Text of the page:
Cosmetically Challenged: 1987 Buick Grand National

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It’s rare to find a driver-quality Grand National these days, as so many of these cars have either been preserved as collectibles or already been treated to a professional restoration. Prices have continued to rise, so it certainly seems justified to protect a car like this for the long term. But some of them have to be the kind of vehicle you’re not afraid to drive once in a while, and this 1987 Buick Grand National certainly fits that description. It benefits from several significant repairs, but the cosmetics need attention. Find it here on Facebook Marketplace for $13,950.

That seems like a very fair price (to me) for a Grand National that still runs and drives and isn’t rotten underneath. The subject car is located in East Hampton, New York, which isn’t exactly a snow- and salt-free community, but we’ll take the seller’s description that doesn’t reference any catastrophic rust as an assurance it has survived its time in a northern climate without too many battle scars. The interior does reveal some wear and tear, as the passenger side seat bolster looks fairly raw and the driver’s side appears to be held together with black tape.

The engine is referred to as a “professionally built” 3.8L engine, which leaves more questions than answers. “Professionally built” usually indicates the build wasn’t completed in some amateur’s garage, which is a good thig – but it’d be nice to have some receipts documenting the work. Now, the good news is the seller mentions a warranty that covers the rebuild for 36,000 miles or one year, so that makes it seem more likely there’s a paper trail of sorts. Other mechanical improvements include new brakes and a refreshed fuel system.

The backseat looks unused, which is a good sign that the 35,000 mile claim is accurate. The worst part about this Grand National is the exterior, which appears to be suffering from heavy paint fade, clearcoat failure, or both. The seller admits that a paint job is needed, and that the interior needs work, too, likely referring to the rough bolsters on the front bucket seats. Overall, this Grand National is an easy project for someone with a good upholstery shop on speed-dial, as the mechanical bits seem strong. Truthfully, I’d live with the paint indefinitely while sorting out the cabin – how would you tackle it?

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  1. Tommy T-Tops

    Not a bad deal especially if the mechanicals are done and 35k miles can be verified. I would offer the seller $12k cash and figure $10k or less down the road for paint and interior. At that price you would still be ahead of the game for a low mileage GN.

    Like 5
    • Vincent Sgroi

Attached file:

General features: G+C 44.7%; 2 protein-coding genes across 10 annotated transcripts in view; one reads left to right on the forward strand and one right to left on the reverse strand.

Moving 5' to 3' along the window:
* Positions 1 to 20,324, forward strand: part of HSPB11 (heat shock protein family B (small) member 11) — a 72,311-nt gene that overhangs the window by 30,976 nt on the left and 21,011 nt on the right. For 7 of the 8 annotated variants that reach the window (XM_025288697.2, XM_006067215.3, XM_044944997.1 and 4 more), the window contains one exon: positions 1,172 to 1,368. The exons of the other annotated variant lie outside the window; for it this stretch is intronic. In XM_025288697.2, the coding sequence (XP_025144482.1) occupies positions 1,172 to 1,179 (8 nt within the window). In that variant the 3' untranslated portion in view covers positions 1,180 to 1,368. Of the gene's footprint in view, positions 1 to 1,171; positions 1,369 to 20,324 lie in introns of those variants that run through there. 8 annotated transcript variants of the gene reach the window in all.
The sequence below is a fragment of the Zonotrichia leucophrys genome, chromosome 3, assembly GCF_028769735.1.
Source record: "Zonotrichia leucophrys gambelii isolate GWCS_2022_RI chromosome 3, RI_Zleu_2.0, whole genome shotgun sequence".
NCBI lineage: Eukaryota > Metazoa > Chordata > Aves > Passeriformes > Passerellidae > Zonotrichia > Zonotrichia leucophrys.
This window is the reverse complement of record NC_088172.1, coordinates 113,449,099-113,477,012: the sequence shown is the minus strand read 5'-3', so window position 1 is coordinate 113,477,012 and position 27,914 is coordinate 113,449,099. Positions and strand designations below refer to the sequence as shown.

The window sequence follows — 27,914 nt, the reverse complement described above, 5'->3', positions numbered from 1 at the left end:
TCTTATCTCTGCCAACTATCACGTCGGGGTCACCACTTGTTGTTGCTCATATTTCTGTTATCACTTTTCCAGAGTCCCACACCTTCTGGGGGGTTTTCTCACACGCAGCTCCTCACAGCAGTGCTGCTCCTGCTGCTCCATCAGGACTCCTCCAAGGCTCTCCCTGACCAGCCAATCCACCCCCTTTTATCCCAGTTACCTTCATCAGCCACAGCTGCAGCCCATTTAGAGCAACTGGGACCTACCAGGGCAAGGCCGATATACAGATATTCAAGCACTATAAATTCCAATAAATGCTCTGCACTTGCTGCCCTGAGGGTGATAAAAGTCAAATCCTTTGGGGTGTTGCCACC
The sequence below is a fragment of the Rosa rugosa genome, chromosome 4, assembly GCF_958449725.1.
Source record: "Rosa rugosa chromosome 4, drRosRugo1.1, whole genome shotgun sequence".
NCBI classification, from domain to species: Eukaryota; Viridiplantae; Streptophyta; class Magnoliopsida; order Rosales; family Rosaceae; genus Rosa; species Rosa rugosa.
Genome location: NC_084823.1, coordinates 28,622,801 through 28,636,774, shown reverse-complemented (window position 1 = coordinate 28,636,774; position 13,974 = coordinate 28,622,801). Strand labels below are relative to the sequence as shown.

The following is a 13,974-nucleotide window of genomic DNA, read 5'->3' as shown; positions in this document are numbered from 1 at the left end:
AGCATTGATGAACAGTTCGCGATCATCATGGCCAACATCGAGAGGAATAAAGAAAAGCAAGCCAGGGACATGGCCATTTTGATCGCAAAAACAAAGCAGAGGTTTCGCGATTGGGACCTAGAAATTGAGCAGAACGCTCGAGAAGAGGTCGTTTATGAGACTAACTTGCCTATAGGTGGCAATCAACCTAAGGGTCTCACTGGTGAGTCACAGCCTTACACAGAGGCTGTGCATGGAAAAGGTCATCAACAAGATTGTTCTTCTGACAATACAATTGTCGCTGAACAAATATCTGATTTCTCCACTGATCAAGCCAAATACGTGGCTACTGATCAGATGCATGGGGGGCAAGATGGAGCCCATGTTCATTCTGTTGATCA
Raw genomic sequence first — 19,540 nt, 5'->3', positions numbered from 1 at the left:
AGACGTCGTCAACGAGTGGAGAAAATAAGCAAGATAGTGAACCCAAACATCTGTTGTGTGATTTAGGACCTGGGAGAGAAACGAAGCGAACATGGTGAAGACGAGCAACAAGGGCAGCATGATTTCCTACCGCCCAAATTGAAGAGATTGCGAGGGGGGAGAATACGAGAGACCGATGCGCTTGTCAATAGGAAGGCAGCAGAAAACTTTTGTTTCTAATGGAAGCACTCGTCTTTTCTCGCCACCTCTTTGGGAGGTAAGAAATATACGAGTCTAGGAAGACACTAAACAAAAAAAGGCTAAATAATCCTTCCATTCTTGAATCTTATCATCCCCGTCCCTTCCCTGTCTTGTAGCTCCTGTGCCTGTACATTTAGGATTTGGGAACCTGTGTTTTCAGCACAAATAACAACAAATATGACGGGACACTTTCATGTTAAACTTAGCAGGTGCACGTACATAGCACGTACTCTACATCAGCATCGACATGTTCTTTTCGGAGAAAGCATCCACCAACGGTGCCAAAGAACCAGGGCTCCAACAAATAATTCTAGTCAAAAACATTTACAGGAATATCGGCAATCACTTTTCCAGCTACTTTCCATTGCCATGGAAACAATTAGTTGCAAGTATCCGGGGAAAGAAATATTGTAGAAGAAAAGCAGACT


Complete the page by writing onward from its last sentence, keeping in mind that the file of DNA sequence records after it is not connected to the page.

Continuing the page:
I’m not sure where you are located but in New York area, 10k will get you just the body work. For a show quality paint job, expect to drop 15k-20k

      Like 0
  2. MLM

    For what I’ve seen on this site what some vehicles in far worst shape people was asking for,this is a deal considering what Grand Nationals are going for.I think I am going to hold on to mine for a little while.

    Like 5
  3. Phil D

    Are there really 35,000 miles on the car, or is that just how far it’s been driven since the installation of that aftermarket gauge cluster?

    It’s unusual for a Buick 3.8 of that era to need extensive engine work at only 35k, and with the original odometer having gone AWOL, call me skeptical.

    Like 12
    • Dan Palmer

      That’s not 35k miles of west on those seats either. Still worth it though.

      Like 2
  4. Poppy

    Seems like a lot of interior wear for 35K miles (unless Chris Farley owned it)

    Like 9
  5. Showbiz

    If paint is original single stage , a 2000 color sand and buff would make it look awesome , nice seat covers and new foam is easy to get and look factory correct to detail along with door panels ,original dash instrument cluster o so plain would help the sale alot, seeing that all the rest looks stock.

    Like 2
  6. James Martin

    The buick oiling system has always been an issue so might be the deal with motor.

    Like 1
    • Motorhead

      Easy external fix by adding longer rotors and a spacer to the external oil pump.

      Like 0
  7. PRA4SNW

    If you can get the VIN from the seller, you can run a CarFax to find out of the mileage claimed matches up with the history.

    Like 0
  8. Dean

    I personally wouldn’t touch it. I highly doubt its 35k miles, with the damage on the seat and the original gauge cluster not present.

    I remember just 2-3 years ago too where you could buy a nice driver for ~12-15k, the best examples going for 20-25k, and the rough examples like this were 6-8k. I understand these got more desirable, but with the sheer number of really low mileage examples popping up, the market value shouldn’t have risen this much. Do not feed the people thinking their run into the ground GN is worth more than it is.

    Like 5
  9. Tom

    Man, if I had the money 20 years ago I could have bought one, put 110k miles on it, rebuilt the engine, and listed it as having 10k more miles than when I bought it.

    Like 1

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